Sailfish 450 Fly Review

Issue: January 1999

Built by Sailfish Catamarans at Alstonville in NSW, the 450 Fly is an exceptionally robust, soft riding, stable and extremely efficient, estuary and backwater fishing boat.

Manufactured from 3mm plate aluminium, you can understand the basis for its strength and robustness, as well as part of the reason for its soft ride and extreme stability at rest and underway. The other factor contributing to this ride is the punt configuration which starts by forming a ‘tunnel’ arrangement each side of the keel up front, gradually flattening out as it runs aft.

Consequently, with the rigidity and strength of the plate alloy construction, you have a hull that has inherent lift to get on top of the water, with plenty of beam for almost the entire length.

Plate construction is rarely used on boats below 5 metres these days, as manufacturers find it hard to compete on price with the mass production techniques of the pressed sheet builders. However for specialised boats such as the Fly 450, where the buyer is particular about his needs and is prepared to pay a premium, then there will always be a call for smaller plate alloy boats.

The 450 Fly, as tested with the 25hp Honda 4 stroke, was the major prize in a trailerboat fishing tournament last year, and it stirred up quite a bit of interest. Measuring 4.5 metres overall and with a beam of 1.8 metres for most of the waterline length, this open fishing platform has plenty of space to move about and fish. There’s front and rear casting platforms, with plenty of storage underneath, as well as side pockets. There’s a small built-in tackle box, a high targa-style cutting board across the rear, navigation and cockpit lights, bilge pump, bait casting rod holders and, of course, an anchor well.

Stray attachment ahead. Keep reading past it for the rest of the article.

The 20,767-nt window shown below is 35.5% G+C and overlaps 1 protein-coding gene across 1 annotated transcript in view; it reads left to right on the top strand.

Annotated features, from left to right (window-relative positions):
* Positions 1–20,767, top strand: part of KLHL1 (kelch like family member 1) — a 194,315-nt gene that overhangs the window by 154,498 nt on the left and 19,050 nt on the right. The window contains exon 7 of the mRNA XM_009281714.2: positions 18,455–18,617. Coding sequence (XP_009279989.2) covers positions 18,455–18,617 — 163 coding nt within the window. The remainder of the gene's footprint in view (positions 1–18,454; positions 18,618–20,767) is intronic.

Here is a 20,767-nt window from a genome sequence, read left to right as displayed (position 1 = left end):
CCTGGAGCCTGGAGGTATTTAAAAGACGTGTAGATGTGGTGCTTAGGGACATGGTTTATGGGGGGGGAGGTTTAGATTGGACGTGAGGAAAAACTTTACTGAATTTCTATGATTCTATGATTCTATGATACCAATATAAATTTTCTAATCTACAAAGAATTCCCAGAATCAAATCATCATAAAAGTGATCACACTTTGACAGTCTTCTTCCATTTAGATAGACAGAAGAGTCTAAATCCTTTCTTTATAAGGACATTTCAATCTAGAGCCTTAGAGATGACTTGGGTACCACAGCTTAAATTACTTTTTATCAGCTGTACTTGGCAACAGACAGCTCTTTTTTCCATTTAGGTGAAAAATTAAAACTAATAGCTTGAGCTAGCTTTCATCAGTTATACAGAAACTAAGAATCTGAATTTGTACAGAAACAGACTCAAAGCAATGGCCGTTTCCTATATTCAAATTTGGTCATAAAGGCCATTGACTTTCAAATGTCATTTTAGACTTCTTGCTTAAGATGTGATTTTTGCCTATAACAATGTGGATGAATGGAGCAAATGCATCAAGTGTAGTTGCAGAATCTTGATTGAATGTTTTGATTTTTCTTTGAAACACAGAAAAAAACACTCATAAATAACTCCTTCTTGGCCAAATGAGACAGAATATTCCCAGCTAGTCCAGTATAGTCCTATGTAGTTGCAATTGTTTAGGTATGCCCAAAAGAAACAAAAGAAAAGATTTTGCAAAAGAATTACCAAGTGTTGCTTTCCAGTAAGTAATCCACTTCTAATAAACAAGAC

The fuel tank is not built in, relying on using portable standard fuel tanks which sit on the battened plate platform under the rear seat. The hull is rated for engines in the 35-50hp range so it was surprising to see this unit rigged with less than the manufacturer’s recommended rating, with a 25hp 4 stroke Honda. However this engine was adequate, providing a solid 21 to 22 knots with two adults on board. To get the boat on to the plane quickly and easily it did need the load to be distributed forward, because with two adults towards the rear the hull it struggled to breach the hump.

But once up and away, the Sailfish Fly is a very easy riding boat. There is a little bit of wind blown spray in some conditions, but not much different to what you would expect from any other open boat, and the hull turns quite flat with a good grip on the water. No doubt more power would be better for the hull, but the 25hp Honda did just suffice.

Story by David Toyer.